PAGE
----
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  • How to Mark a BookMortimer Adler

    Mortimer Adler (1902-2001) received his Ph.D. fromColumbia University in 1928. A conservative thinker,Adler advocated education based on the "truths"found inthe classical works of Western civilization. Many academicintellectuals have scorned his simple formulas for progress,but the larger culture has often embraced his ideas, as hispost as chairman of the editorial board of the Encyclope-dia Britannica indicated. His Great Books project, forwhich he is widely known, resulted in the publication andwide circulation of handsome bound sets of importantworks of world literature. As you read his essay on how tomark a book, you will see a man who thought that theworld is, or ought to be, clear and simple.

    Y:'bu know you have to read "between the lines" to get the mostout of anything. I want to persuade you to do somethingequally important in the course of your reading. I want to per-

    suade you to "write between the lines." Unless you do, you are notlikely to do the most efficient kind of reading.

    I contend, quite bluntly, that marking up a book is not an act ofmutilation but of love.

    You shouldn't mark up a book which isn't yours. Librarians (oryour friends) who lend you books expect you to keep them clean, andyou should. If you decide that I am right about the usefulness ofmarking books, you will have to buy them. Most of the world's greatbooks are available today, in reprint editions, at less than a dollar.

    There are two ways in which you can own a book. The first isthe property right you establish by paying for it, just as you pay forclothes and furniture. But this act of purchase is only the prelude to

    From Saturday Review, 1940. Published by Omni Publications, Ltd. Copyright1940. Copyright renewed by General Media International.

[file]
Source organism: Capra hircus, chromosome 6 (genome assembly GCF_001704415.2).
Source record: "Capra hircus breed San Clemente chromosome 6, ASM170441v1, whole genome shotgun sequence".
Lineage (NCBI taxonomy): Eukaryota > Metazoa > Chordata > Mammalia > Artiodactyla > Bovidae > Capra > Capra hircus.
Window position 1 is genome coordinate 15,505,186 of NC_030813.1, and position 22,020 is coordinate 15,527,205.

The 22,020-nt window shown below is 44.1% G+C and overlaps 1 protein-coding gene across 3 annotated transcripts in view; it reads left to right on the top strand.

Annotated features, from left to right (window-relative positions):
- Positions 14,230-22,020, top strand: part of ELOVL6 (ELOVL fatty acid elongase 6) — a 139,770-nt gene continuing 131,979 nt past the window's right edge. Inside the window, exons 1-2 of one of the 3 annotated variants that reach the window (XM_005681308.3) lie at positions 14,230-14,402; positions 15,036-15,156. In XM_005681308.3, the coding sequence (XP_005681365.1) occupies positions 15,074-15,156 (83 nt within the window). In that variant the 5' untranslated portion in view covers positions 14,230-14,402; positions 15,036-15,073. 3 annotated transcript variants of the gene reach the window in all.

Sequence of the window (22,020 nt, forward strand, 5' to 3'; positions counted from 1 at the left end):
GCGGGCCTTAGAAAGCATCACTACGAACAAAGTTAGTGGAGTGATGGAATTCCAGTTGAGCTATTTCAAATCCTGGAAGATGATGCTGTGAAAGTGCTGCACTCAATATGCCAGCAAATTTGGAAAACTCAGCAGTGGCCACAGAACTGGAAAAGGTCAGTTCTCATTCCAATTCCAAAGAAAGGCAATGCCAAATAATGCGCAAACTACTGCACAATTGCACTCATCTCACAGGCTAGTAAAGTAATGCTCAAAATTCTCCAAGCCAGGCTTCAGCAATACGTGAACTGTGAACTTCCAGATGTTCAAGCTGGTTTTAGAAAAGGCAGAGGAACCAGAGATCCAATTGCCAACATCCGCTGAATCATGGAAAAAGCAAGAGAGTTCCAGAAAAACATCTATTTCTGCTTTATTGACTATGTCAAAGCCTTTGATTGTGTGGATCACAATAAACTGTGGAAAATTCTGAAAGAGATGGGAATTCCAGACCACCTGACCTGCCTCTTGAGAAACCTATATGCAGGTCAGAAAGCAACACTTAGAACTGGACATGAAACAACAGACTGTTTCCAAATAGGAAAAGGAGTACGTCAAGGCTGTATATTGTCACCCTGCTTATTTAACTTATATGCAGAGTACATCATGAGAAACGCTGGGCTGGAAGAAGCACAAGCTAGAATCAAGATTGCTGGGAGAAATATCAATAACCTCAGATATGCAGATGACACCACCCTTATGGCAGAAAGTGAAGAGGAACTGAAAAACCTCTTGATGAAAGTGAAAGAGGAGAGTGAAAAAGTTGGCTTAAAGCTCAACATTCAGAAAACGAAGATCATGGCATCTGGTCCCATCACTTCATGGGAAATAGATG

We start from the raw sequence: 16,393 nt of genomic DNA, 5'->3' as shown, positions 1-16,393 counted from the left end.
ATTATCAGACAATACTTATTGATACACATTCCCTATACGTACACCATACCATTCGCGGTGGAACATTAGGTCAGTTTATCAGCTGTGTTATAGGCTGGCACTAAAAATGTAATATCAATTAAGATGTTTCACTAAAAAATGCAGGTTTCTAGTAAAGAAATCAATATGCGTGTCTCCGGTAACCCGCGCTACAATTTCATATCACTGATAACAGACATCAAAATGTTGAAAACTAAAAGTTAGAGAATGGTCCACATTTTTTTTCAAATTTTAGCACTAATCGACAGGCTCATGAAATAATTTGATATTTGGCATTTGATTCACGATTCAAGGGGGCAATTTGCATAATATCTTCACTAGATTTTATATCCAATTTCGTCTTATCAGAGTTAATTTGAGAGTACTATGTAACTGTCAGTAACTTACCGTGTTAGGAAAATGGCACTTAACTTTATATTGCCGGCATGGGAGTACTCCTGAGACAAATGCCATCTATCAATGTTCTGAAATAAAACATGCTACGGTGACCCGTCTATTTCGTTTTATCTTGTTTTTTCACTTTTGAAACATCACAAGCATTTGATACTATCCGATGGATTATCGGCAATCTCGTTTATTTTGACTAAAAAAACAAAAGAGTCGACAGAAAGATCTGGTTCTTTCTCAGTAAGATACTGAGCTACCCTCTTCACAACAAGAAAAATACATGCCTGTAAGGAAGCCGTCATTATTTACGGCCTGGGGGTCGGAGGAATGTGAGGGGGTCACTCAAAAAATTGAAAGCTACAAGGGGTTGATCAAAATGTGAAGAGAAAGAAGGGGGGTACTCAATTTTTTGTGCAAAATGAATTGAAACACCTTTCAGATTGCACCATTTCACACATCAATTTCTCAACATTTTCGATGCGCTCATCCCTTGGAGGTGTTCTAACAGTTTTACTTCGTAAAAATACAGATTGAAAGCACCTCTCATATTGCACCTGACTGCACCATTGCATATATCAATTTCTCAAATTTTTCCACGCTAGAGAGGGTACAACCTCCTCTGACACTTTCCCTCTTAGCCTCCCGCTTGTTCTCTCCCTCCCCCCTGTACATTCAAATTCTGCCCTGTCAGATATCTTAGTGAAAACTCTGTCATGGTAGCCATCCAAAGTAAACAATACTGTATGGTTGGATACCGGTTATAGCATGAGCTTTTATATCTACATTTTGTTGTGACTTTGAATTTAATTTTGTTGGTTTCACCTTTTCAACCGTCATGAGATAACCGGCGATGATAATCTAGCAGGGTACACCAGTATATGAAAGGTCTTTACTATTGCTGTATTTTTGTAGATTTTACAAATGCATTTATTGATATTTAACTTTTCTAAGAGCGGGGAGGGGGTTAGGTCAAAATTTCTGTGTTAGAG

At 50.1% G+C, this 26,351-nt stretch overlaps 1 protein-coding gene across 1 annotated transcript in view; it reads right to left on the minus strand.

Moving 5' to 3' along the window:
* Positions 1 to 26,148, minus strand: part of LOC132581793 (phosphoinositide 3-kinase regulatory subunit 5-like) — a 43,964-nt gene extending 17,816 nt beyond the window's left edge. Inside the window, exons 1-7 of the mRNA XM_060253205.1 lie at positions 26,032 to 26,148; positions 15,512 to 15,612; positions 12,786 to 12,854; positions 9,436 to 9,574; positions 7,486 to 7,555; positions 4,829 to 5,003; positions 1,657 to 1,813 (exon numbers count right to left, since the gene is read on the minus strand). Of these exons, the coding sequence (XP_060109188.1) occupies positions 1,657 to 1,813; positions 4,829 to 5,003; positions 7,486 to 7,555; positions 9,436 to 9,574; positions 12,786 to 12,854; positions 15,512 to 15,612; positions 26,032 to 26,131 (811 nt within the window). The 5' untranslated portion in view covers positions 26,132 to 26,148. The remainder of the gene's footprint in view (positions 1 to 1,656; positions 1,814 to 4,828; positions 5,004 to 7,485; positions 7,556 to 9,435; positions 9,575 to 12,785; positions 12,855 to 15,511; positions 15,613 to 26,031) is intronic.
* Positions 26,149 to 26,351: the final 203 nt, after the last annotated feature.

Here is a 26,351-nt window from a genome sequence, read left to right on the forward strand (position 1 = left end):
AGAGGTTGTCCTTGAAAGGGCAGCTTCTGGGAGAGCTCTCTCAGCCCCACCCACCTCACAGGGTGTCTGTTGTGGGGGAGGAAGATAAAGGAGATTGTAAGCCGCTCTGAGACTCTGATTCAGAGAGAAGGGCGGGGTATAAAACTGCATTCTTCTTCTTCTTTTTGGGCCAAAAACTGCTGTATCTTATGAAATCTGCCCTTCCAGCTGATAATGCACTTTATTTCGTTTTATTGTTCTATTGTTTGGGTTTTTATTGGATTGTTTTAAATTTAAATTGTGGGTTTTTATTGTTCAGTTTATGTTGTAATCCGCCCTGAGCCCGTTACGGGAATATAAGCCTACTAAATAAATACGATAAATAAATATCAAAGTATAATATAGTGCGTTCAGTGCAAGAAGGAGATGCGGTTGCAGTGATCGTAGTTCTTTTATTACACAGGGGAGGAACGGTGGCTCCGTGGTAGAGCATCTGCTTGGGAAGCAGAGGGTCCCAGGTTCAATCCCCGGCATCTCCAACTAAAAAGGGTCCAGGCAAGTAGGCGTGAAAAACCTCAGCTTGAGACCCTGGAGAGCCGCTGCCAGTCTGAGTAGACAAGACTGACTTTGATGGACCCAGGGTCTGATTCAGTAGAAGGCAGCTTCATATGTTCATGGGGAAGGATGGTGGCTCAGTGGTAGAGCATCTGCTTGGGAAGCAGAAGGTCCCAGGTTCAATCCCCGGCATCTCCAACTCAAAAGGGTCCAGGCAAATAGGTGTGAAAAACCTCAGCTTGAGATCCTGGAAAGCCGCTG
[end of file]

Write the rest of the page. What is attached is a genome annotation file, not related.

ADII K | I I' >W 1 1 > I IAIU A l',i )( > !

    possession. Full ownership comes only when you have made it ,\ |>.n iof yourself, and the best way to make yourself a part of it is by wr i t -ing in it. An illustration may make the point clear. You buy :\ b(.vlsii';ikand transfer it from the butcher's ice-box to your own. But you do noiown the beefsteak in the most important sense until you consume itand get it into your bloodstream. I am arguing that books, too, mustbe absorbed in your bloodstream to do you any good.

    Confusion about what it means to own a book leads people to afalse reverence for paper, binding, and typea respect for the physicalthingthe craft of the printer rather than the genius of the author.They forget that it is possible for a man to acquire the idea, to possessthe beauty, which a great book contains, without staking his claim bypasting his bookplate inside the cover. Having a fine library doesn'tprove that its owner has a mind enriched by books; it proves nothingmore than that he, his father, or his wife, was rich enough to buy them.

    There are three kinds of book owners. The first has all the stan-dard sets and best-sellersunread, untouched. (This deluded indi-vidual owns woodpulp and ink, not books.) The second has a greatmany booksa few of them read through, most of them dipped into,but all of them as clean and shiny as the day they were bought. (Thisperson would probably like to make books his own, but is restrainedby a false respect for their physical appearance.) The third has a fewbooks or manyeveryone of them dog-eared and dilapidated, shakenand loosened by continual use, marked and scribbled in from front toback. (This man owns books.)

    Is it false respect, you may ask, to preserve intact and unblemisheda beautifully printed book, an elegantly bound edition? Of course not.I'd no more scribble all over a first edition of Paradise Lost than I'd givemy baby a set of crayons and an original Rembrandt! I wouldn't markup a painting or a statue. Its soul, so to speak, is inseparable from itsbody. And the beauty of a rare edition or of a richly manufactured vol-ume is like that of a painting or a statue.

    But the soul of a book can be separated from its body. A book ismore like the score of a piece of music than it is like a painting. Nogreat musician confuses a symphony with the printed sheets of music.Arturo Toscanini reveres Brahms, but Toscanini's score of the C-minorSymphony is so thoroughly marked up that no one but the maestrohimself can read it. The reason why a great conductor makes notationson his musical scoresmarks them up again and again each time hereturns to study themis the reason why you should mark your books.


    Melissa Munoz Leon

    Melissa Munoz Leon

    Melissa Munoz Leon

    Melissa Munoz Leon

    Melissa Munoz Leon

    Melissa Munoz Leon

    Melissa Munoz Leon

    Melissa Munoz Leon

    Melissa Munoz Leon

    Melissa Munoz Leon

    Melissa Munoz Leon

    Melissa Munoz Leon

    Melissa Munoz Leon

    Melissa Munoz Leon